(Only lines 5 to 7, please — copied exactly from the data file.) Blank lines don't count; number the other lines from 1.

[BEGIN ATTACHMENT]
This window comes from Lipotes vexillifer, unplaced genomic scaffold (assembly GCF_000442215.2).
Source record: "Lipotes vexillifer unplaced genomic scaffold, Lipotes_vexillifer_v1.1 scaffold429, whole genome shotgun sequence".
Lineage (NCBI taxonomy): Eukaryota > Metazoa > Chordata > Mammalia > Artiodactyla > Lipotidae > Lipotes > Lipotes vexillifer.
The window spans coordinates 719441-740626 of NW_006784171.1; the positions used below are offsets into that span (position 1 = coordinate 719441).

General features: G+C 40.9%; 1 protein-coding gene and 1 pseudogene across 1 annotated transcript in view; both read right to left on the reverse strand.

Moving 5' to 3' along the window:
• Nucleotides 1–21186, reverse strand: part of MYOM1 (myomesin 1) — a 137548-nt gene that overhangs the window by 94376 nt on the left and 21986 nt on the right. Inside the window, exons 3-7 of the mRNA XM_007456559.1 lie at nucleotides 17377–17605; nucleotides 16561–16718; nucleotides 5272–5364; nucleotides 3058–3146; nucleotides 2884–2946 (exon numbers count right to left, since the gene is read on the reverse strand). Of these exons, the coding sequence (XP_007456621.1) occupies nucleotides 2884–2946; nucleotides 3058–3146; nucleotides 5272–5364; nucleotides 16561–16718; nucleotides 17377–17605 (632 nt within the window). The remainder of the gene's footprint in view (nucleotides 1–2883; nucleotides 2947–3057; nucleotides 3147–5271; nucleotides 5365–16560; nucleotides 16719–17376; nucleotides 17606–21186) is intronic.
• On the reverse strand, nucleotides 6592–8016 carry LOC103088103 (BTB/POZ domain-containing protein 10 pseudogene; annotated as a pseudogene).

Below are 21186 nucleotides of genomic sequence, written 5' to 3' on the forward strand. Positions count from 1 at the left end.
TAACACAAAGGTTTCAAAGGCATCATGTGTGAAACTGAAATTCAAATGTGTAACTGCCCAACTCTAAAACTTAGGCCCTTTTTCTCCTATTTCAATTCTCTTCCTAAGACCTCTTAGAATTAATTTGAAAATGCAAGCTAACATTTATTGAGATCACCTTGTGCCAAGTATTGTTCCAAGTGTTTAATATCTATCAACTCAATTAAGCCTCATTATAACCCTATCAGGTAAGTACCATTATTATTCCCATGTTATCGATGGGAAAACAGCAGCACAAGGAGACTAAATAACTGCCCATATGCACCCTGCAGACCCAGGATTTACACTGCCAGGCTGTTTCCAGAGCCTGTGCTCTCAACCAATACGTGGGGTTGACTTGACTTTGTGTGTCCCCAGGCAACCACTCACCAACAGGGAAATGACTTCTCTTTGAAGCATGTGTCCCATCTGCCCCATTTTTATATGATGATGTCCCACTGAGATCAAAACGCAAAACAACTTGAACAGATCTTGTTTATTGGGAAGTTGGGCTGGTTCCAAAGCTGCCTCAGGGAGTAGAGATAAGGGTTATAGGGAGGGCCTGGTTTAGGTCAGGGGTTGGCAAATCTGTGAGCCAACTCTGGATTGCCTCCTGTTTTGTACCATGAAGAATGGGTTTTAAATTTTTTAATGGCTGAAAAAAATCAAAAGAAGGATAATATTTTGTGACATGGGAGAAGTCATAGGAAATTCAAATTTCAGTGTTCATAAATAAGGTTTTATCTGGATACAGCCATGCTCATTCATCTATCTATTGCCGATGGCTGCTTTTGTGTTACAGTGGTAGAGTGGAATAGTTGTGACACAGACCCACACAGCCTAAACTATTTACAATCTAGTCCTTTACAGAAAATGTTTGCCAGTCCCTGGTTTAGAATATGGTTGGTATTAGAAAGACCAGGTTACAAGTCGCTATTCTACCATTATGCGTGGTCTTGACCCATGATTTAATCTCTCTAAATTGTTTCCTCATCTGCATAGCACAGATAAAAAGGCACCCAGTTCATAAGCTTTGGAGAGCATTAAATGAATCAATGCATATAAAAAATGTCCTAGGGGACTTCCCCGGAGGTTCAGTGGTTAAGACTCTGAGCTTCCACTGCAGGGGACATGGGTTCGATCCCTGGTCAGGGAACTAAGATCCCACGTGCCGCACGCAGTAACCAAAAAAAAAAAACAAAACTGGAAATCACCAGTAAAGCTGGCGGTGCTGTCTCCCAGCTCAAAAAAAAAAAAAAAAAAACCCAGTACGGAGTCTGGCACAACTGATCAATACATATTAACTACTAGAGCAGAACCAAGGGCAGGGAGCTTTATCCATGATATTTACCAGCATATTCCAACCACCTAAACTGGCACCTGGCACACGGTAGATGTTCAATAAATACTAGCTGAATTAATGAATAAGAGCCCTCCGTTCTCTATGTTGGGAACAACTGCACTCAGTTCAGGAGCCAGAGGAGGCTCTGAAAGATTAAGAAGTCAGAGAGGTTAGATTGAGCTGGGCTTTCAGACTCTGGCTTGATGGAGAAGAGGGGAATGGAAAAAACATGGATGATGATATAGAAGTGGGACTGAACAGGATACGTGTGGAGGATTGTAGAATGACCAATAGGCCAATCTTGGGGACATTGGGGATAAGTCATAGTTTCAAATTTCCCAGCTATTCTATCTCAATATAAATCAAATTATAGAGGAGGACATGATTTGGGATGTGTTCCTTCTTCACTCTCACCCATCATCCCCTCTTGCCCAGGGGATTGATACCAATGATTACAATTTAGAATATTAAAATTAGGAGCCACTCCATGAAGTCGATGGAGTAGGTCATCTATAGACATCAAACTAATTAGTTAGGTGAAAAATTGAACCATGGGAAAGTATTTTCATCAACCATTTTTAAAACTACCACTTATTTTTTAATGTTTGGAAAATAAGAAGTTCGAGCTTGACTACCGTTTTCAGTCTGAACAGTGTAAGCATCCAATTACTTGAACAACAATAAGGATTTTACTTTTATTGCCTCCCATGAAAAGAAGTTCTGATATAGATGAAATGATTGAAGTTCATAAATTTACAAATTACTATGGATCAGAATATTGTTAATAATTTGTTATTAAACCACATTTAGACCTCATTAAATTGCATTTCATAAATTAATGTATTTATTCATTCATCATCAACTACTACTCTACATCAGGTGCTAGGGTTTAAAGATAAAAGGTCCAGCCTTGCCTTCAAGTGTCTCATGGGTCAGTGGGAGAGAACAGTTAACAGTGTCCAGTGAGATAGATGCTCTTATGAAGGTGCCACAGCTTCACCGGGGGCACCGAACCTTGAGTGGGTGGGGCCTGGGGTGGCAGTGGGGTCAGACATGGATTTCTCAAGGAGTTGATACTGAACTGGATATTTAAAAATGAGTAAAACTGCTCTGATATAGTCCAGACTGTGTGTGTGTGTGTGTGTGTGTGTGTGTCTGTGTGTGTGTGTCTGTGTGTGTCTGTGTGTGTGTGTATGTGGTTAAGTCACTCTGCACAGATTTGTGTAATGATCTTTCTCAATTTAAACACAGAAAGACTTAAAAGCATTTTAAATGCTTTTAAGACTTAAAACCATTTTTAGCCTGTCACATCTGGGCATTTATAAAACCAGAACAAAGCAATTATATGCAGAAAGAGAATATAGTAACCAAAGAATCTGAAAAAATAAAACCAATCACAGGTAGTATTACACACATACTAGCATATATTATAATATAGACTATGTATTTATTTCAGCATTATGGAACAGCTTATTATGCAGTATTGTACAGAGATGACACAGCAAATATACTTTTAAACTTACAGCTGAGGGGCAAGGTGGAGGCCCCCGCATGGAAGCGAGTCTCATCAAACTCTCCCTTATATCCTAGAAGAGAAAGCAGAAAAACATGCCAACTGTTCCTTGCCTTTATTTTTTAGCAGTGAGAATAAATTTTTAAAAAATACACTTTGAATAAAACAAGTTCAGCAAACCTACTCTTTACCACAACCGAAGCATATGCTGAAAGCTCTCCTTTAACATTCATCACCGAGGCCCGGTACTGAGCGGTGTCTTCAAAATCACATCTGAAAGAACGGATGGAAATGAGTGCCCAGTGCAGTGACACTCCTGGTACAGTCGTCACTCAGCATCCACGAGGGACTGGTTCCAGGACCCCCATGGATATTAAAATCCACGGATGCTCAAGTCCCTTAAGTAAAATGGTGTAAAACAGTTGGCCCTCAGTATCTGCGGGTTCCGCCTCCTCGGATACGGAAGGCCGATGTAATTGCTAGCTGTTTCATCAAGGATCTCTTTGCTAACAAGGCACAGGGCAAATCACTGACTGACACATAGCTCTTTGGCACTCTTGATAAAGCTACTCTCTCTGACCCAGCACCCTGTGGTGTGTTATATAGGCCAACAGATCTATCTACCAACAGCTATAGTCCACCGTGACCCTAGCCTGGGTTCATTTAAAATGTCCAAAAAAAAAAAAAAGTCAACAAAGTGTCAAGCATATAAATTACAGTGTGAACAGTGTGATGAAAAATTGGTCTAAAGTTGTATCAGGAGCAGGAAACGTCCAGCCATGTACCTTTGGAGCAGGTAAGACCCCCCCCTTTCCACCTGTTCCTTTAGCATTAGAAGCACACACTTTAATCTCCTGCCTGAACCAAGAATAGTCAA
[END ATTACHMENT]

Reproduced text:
General features: G+C 40.9%; 1 protein-coding gene and 1 pseudogene across 1 annotated transcript in view; both read right to left on the reverse strand.

Moving 5' to 3' along the window:
• Nucleotides 1–21186, reverse strand: part of MYOM1 (myomesin 1) — a 137548-nt gene that overhangs the window by 94376 nt on the left and 21986 nt on the right. Inside the window, exons 3-7 of the mRNA XM_007456559.1 lie at nucleotides 17377–17605; nucleotides 16561–16718; nucleotides 5272–5364; nucleotides 3058–3146; nucleotides 2884–2946 (exon numbers count right to left, since the gene is read on the reverse strand). Of these exons, the coding sequence (XP_007456621.1) occupies nucleotides 2884–2946; nucleotides 3058–3146; nucleotides 5272–5364; nucleotides 16561–16718; nucleotides 17377–17605 (632 nt within the window). The remainder of the gene's footprint in view (nucleotides 1–2883; nucleotides 2947–3057; nucleotides 3147–5271; nucleotides 5365–16560; nucleotides 16719–17376; nucleotides 17606–21186) is intronic.